Referring to FIG. 4, it is clear that CLKI always changes its state before the positive slope zero crossing of IN and after the negative slope zero crossing of IN. On the other hand, CLKQ changes state after the positive slope zero crossing of IN and before the negative slope zero crossing of IN. In a state where INB equals IN, i.e., during zero crossings, Q30 is ON and Q29 is OFF. Similarly, Q39 will be ON and Q38 will be OFF. This is made possible by resistors R33, R25 and current sources Q27, Q40 which force the bases of Q29 and Q38 to be lower than the bases of Q30 and Q39, respectively. This in turn causes the differential pairs Q8, Q9 and Q18, Q19 to be unbalanced when IN equals INB. In the prior art circuit these differential pairs were balanced under these conditions causing the circuit to become a high gain linear amplifier with positive feedback.
Due to the addition of the offset generators in a prescalar circuit according to the present invention, transistor Q8 will be ON and transistor Q9 will be OFF during the transition of transistors Q18 and Q19 in both directions. As a result, the positive feedback condition is eliminated, thereby preventing self-oscillation and producing a spike-free output.
The present invention is not limited to the embodiment illustrated in FIG. 3. For example, FIG. 3 illustrates an EFL circuit, but the invention may be used in prescalar and quadrature circuits implemented using current mode logic (CML), etc. In addition, other methods of producing an offset may be used.
In the embodiment illustrated in FIG. 3, a fixed current flows through two of four resistors at the inputs of the offset generators to produce an offset. Two alternatives to this method of producing an offset are shown schematically in FIGS. 5A and 5B. In the alternative embodiment illustrated in FIG. 5A, the areas of the differential pair transistors are different. The area corresponding to reference character X1 is twice as large as the area corresponding to reference character X2. The difference in the areas of the two transistors which form the differential pair illustrated in FIG. 5A will cause the tail current to be split unequally (with a 2:1 ratio) when the differential input to the differential pair is zero. This will cause an offset at the two emitter follower outputs. As a result, if an identical ramp signal is supplied to the bases of the differential pair transistors illustrated in FIG. 5A, the left-hand transistor will turn ON before the right-hand transistor.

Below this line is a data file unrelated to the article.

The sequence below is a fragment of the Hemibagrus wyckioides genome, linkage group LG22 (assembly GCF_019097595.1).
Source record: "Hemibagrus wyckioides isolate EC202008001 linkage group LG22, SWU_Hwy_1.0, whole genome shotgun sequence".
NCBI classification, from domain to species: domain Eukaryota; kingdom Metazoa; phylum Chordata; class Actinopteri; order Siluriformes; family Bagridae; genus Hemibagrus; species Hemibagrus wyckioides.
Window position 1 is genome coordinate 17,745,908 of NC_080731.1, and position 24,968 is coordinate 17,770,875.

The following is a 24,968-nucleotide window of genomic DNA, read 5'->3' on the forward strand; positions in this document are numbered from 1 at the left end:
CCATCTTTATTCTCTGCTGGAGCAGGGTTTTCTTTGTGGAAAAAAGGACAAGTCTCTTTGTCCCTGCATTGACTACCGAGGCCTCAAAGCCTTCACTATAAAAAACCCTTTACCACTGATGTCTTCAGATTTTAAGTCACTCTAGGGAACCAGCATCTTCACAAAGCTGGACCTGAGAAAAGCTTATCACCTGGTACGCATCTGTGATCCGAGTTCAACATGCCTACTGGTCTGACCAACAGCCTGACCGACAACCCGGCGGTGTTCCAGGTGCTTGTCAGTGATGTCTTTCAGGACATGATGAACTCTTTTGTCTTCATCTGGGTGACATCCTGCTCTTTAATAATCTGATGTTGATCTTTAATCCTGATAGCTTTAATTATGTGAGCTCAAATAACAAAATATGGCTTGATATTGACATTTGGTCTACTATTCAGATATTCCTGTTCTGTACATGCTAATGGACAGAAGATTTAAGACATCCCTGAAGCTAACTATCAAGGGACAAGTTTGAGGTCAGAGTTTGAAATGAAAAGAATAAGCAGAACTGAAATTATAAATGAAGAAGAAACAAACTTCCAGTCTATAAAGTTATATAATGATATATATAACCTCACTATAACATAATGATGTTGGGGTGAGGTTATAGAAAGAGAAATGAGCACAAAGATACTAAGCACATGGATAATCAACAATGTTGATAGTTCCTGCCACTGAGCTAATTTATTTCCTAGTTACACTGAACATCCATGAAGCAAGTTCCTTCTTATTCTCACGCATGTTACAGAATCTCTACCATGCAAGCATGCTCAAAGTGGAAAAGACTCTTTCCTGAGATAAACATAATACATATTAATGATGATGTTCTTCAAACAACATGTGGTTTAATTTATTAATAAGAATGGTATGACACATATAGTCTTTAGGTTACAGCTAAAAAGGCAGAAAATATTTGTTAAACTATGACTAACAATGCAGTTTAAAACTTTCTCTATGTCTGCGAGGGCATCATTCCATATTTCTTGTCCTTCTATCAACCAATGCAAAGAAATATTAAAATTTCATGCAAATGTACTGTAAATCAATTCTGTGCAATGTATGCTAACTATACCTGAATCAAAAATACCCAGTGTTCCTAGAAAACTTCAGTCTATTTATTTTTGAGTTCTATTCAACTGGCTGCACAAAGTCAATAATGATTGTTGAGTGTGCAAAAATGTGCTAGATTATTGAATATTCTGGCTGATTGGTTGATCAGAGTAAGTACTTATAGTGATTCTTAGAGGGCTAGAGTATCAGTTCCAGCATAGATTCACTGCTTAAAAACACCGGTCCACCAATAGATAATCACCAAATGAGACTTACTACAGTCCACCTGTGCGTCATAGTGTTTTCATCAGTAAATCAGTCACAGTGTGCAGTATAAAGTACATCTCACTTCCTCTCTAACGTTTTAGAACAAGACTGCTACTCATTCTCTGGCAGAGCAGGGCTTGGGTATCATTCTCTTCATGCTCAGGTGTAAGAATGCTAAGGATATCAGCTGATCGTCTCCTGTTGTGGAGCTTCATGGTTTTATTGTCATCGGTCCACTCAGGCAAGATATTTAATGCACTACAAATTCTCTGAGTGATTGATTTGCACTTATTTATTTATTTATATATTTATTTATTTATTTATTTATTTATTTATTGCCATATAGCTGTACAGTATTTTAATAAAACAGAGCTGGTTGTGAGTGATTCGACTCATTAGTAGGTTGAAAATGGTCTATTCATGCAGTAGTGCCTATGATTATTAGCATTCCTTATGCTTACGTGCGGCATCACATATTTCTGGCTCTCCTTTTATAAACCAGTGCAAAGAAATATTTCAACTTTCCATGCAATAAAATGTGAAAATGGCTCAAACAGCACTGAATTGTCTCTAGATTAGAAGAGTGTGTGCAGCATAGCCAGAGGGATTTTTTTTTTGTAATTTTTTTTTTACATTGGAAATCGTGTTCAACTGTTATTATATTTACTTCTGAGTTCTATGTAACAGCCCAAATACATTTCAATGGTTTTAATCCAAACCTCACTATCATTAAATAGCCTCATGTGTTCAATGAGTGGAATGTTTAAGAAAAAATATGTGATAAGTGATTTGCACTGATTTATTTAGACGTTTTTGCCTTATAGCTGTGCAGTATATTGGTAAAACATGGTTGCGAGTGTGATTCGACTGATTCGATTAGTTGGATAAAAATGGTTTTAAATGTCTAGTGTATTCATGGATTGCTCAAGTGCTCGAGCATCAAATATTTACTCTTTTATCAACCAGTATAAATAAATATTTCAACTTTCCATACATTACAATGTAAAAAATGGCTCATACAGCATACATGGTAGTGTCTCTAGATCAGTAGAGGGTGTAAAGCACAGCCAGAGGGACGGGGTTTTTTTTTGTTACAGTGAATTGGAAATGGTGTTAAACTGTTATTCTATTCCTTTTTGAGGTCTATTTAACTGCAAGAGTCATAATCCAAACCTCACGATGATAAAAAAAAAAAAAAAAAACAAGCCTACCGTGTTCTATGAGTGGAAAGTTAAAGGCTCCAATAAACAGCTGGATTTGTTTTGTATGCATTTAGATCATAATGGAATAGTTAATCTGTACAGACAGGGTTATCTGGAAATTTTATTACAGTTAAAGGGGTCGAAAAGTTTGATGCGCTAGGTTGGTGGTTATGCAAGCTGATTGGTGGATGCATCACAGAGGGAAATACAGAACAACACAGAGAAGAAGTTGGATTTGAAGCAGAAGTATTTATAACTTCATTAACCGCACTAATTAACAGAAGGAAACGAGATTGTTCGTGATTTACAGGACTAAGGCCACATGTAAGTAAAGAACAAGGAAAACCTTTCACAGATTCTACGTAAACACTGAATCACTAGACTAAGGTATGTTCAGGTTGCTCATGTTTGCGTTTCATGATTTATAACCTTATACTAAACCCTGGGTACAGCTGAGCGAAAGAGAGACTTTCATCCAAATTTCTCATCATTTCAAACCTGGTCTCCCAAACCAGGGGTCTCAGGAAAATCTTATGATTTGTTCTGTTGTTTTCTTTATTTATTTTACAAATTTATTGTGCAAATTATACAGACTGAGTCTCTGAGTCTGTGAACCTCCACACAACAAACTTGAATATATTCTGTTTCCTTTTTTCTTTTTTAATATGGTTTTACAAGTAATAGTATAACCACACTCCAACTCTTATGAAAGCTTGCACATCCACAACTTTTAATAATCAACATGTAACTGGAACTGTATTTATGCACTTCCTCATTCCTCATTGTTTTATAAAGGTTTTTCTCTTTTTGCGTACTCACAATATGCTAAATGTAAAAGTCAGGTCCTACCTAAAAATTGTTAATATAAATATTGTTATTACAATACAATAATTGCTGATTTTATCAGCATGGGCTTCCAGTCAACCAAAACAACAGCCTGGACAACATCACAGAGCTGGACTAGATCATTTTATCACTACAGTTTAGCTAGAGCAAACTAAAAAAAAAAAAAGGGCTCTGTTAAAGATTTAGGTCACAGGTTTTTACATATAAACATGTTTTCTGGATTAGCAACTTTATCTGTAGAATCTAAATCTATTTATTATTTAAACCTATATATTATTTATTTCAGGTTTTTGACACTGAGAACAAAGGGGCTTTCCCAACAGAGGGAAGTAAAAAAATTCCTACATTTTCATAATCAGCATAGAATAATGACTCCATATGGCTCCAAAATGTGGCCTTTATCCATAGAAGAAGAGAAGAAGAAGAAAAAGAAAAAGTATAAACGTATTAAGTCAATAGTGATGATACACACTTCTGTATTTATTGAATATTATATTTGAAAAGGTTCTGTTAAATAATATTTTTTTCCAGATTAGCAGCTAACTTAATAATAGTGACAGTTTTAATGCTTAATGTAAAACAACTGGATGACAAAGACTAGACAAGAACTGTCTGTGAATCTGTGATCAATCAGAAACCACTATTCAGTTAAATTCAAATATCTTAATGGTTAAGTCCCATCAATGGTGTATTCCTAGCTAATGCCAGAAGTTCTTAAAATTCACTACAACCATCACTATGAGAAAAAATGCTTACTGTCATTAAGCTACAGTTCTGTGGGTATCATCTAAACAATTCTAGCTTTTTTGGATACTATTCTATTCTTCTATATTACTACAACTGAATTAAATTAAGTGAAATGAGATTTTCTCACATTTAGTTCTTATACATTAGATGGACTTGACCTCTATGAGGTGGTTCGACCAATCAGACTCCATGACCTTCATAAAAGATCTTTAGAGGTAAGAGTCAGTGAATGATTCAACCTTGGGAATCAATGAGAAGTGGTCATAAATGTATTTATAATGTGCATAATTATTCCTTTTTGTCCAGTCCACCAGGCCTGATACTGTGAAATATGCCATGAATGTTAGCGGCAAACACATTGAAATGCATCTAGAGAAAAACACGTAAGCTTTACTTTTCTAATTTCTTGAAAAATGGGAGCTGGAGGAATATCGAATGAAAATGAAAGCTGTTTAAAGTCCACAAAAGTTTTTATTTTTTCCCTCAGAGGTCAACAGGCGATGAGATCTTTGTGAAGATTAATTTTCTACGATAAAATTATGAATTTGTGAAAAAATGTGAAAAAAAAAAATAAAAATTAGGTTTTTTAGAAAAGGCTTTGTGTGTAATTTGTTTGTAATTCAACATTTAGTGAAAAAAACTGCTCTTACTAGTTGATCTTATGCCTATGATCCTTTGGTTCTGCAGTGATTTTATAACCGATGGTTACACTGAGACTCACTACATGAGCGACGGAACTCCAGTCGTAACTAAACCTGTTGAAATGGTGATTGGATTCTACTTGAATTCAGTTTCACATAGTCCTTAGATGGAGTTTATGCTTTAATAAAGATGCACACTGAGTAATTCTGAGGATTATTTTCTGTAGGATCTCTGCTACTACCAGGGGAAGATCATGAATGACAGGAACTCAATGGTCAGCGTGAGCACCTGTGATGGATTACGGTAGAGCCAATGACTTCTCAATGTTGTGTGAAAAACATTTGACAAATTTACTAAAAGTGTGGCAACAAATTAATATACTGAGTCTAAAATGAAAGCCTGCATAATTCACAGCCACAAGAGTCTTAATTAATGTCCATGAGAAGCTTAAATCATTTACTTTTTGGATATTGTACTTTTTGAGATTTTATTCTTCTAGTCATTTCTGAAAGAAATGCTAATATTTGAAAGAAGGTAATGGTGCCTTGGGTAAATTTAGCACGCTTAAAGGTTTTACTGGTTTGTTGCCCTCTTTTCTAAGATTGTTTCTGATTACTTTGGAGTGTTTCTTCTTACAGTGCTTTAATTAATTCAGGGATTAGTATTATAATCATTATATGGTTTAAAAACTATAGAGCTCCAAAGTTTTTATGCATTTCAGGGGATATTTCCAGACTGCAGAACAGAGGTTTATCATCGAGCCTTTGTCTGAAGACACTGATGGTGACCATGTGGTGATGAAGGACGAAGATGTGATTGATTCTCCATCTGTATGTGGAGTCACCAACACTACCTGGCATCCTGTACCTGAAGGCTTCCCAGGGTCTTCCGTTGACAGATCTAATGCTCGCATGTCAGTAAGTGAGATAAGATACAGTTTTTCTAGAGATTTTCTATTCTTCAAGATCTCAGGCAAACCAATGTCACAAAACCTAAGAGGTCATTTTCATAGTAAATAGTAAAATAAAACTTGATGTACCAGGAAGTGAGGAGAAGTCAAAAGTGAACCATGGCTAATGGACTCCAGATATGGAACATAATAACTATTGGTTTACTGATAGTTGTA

In the alternative embodiment illustrated in FIG. 5B, the same effect is achieved by resistor ratios where one emitter resistor is X times larger than the other emitter resistor. Again under a zero volt differential input, the left-hand transistor will have less current than the right-hand transistor in the differential pair illustrated in FIG. 5B. This will cause the two output emitter followers to have unequal output voltages.
The circuits shown in FIGS. 5A and 5B are functionally equivalent to the offset generator circuits added to FIG. 3. All of these circuits will produce the same offset signals which produce CLKI, CLKIB, CLKQ and CLKQB illustrated in FIG. 4.
The many features and advantages of the invention are apparent from the detailed specification and, thus, it is intended by the appended claims to cover all such features and advantages of the invention which fall within the true spirit and scope of the invention. Further, since numerous modifications and changes will readily occur to those skilled in the art, it is not desired to limit the invention to the exact construction and operation illustrated and described, and accordingly all suitable modifications and equivalents may be resorted to, falling within the scope of the invention.
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|U.S. Classification||327/259, 327/360, 327/239, 327/117|
|International Classification||H03K23/66, H03K5/151, H03K5/15, H03B27/00, H03B19/14|
|Cooperative Classification||H03B19/14, H03B27/00, H03K5/1515|
|European Classification||H03K5/151B, H03B27/00|
|Feb 26, 2002||FPAY||Fee payment|
Year of fee payment: 4
|Apr 5, 2006||REMI||Maintenance fee reminder mailed|
|Sep 15, 2006||LAPS||Lapse for failure to pay maintenance fees|
|Nov 14, 2006||FP||Expired due to failure to pay maintenance fee|
Effective date: 20060915